1

In a very broad terminology:

I understand Application Layer Denial of Service (ALDoS) to be a 1 machine on 1 machine attack.

I understand Distributed Denial of Service DDoS (DDoS) to be a 2 or more machines on one machine attack (usually a thousand machines attack one machine).

If we go broad enough, even operating systems are computer applications.

These are my conclusions as a non IS expert who tried to read and listen to conversations. I might misunderstood anything but I just want to know if this broad distinction is enough accurate.

3

Distributed Denial of Service Attacks could be on the application layer (and thus also Application Layer Denial of Service Attacks) but they are usually not. Most DDoS attacks are at the network and transport layer, i.e. they saturate bandwidth or they exhaust resources of the target system like in case of SYN floods.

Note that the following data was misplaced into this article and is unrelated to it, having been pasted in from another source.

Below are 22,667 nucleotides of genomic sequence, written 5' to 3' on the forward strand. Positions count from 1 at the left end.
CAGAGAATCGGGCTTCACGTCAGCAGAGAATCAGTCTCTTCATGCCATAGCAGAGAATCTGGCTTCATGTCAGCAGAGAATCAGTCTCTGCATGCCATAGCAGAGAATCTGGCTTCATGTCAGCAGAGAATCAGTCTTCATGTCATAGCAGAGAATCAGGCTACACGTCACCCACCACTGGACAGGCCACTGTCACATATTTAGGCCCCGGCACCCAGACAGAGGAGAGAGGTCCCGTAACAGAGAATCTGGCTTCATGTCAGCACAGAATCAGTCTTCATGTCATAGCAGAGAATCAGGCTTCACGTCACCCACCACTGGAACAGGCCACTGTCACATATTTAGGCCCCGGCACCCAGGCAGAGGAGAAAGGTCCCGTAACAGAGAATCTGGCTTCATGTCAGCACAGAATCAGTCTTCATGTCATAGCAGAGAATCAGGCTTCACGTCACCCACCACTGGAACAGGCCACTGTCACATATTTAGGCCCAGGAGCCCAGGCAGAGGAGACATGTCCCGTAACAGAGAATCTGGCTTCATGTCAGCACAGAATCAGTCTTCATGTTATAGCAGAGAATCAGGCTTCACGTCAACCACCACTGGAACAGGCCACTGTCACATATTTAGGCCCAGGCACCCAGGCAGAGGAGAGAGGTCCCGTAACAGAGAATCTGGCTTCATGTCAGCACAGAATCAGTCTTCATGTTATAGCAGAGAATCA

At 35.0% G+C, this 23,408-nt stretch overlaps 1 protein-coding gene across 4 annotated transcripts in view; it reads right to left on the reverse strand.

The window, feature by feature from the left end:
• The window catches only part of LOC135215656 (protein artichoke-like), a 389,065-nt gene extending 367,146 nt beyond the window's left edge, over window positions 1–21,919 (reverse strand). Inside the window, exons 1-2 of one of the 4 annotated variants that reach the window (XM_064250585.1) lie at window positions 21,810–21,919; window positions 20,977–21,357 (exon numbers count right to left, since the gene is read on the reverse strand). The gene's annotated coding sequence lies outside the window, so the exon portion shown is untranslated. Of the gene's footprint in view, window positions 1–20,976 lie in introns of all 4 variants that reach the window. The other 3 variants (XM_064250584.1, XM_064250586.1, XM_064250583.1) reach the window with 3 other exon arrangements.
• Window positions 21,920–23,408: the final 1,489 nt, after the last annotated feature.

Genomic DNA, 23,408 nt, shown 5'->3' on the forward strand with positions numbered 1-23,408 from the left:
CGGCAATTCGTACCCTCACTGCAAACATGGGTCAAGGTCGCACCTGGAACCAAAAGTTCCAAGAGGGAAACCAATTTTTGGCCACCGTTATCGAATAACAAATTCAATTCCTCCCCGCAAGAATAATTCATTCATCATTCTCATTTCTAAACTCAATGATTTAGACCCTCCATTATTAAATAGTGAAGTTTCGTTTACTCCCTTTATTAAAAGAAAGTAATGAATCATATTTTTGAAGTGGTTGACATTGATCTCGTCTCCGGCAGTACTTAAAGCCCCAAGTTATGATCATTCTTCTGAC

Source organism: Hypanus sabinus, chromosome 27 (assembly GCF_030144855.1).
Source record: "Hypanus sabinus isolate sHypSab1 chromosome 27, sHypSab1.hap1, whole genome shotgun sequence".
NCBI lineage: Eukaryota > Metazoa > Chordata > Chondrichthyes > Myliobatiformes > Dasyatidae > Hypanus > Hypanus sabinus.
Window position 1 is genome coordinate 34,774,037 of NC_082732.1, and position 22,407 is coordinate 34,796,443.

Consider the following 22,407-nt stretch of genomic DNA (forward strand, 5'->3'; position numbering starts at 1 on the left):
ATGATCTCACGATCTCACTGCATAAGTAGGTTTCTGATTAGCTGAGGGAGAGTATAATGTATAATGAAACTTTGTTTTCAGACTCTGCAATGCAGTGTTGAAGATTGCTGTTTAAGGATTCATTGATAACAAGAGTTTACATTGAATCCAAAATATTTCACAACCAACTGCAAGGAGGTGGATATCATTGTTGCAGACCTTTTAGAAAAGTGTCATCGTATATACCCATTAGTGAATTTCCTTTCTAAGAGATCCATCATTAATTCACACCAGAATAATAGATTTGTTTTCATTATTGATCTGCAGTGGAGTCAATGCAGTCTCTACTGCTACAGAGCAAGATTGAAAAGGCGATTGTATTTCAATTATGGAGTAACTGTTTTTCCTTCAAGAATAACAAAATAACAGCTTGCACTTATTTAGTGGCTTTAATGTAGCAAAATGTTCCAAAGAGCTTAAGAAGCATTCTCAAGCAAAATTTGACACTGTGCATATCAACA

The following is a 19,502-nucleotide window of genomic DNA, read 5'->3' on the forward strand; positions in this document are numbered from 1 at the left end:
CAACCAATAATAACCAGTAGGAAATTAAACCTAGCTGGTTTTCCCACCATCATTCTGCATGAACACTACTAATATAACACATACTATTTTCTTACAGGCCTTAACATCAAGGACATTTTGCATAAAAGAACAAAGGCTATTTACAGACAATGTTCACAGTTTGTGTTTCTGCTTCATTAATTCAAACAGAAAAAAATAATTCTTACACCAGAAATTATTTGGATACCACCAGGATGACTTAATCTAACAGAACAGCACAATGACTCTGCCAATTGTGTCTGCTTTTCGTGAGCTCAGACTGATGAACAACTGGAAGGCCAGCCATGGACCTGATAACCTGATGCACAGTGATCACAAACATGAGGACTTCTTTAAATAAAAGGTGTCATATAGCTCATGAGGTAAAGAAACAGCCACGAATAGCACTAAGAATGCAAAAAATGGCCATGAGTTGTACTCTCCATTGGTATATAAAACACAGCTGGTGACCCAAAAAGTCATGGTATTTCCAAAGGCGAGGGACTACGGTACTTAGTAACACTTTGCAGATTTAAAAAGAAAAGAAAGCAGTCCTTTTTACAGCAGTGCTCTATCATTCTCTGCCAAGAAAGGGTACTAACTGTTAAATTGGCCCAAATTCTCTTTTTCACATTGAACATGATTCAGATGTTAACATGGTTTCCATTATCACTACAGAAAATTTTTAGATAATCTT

• I feel I confused "Non Distributed Denial of Service (NDDoS) with ALDoS. Thanks. – user9303970 Apr 17 '18 at 22:30
  • @user9303970: I'm not sure what your last comment refers to. But there are application level attacks where a single attacker is enough, i.e. you don't need a distributed attack. Examples are Apache Range Header or Hash DoS. – Steffen Ullrich Apr 18 '18 at 3:29
2

A DDoS can be a specific instance of an ALDoS, where many machines perform an ALDoS in a distributed fashion, sure. But DDoS attacks are not exclusively ALDoS. A DDoS attack could instead take place at the network layer (ICMP flood) or transport layer (TCP SYN flood), for example.

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